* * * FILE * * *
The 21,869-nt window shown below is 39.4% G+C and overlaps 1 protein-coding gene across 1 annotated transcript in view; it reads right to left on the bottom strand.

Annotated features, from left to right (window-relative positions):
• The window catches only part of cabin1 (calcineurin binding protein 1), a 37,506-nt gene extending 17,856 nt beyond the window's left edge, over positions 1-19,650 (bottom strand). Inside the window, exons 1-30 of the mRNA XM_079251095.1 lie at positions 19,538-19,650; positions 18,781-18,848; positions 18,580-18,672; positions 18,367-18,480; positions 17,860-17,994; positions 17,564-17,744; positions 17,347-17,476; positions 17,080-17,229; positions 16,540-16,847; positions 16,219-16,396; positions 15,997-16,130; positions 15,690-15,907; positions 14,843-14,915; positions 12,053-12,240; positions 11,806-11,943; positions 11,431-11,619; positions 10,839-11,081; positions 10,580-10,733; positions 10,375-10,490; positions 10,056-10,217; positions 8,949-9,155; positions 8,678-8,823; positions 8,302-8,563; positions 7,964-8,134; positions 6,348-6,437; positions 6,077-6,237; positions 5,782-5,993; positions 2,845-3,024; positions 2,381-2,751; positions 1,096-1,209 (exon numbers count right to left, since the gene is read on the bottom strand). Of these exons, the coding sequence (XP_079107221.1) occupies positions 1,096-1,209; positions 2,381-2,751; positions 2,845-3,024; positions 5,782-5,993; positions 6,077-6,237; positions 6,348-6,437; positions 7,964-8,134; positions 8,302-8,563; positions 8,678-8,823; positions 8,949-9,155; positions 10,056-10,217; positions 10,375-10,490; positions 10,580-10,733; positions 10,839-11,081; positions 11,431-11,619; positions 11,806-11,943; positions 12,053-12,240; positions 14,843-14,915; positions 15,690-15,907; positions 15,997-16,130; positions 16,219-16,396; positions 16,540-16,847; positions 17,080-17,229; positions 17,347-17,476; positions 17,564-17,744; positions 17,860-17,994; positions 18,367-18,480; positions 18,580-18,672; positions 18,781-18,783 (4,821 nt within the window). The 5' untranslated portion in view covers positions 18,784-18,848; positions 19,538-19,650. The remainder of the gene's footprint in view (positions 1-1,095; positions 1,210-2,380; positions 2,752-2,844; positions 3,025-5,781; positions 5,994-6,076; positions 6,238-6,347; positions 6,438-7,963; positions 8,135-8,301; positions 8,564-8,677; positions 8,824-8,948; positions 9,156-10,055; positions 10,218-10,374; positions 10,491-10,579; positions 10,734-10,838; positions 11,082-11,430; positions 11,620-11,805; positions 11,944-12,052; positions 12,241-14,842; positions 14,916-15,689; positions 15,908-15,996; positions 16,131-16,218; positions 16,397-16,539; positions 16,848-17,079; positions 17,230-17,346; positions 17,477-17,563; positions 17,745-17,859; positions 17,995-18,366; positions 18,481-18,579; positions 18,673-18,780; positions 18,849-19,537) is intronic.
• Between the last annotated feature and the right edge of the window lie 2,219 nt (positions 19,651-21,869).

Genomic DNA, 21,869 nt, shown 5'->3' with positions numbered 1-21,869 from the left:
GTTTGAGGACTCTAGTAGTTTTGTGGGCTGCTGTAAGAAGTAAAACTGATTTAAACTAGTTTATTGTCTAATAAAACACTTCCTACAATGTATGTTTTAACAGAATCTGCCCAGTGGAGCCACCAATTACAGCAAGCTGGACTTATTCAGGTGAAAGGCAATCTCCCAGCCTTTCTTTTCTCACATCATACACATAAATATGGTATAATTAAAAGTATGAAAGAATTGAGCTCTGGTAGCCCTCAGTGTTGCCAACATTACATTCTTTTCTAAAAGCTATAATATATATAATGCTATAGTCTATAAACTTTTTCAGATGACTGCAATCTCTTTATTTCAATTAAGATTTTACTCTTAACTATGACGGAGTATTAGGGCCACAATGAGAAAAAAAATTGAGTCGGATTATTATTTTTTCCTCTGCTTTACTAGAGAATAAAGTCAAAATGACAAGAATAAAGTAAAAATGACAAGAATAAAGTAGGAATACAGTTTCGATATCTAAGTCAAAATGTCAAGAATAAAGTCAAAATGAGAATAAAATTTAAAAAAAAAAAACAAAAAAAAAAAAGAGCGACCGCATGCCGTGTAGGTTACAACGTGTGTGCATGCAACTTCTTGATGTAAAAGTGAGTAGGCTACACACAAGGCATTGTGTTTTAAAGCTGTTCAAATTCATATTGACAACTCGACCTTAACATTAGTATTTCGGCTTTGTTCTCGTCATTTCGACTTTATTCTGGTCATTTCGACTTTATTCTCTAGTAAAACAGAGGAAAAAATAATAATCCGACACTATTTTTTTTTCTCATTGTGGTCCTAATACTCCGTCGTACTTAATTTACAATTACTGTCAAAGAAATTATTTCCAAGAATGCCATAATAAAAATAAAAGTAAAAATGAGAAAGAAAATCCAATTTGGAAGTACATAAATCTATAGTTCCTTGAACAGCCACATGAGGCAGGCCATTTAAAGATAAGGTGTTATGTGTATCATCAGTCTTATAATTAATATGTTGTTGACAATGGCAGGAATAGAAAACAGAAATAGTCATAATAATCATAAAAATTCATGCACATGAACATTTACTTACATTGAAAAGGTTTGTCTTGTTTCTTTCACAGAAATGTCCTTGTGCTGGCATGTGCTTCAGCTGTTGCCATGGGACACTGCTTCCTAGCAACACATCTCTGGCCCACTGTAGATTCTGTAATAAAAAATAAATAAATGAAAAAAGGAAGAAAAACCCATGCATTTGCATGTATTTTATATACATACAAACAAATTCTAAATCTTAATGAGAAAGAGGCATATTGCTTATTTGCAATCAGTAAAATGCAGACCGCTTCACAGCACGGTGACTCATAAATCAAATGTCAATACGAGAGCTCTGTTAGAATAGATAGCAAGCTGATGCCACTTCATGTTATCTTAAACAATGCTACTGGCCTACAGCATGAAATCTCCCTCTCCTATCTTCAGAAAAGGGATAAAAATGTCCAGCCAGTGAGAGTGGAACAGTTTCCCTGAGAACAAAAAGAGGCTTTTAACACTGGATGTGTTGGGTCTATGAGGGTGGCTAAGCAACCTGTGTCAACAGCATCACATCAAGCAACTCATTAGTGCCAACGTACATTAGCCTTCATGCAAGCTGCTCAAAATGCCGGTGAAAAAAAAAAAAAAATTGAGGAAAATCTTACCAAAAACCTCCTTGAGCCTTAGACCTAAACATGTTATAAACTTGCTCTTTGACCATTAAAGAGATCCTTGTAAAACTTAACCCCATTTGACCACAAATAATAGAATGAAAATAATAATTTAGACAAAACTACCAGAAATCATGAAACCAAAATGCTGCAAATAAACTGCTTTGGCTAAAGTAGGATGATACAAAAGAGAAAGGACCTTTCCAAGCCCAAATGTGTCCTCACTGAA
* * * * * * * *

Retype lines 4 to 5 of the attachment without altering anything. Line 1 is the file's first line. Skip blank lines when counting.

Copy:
• Between the last annotated feature and the right edge of the window lie 2,219 nt (positions 19,651-21,869).

Genomic DNA, 21,869 nt, shown 5'->3' with positions numbered 1-21,869 from the left: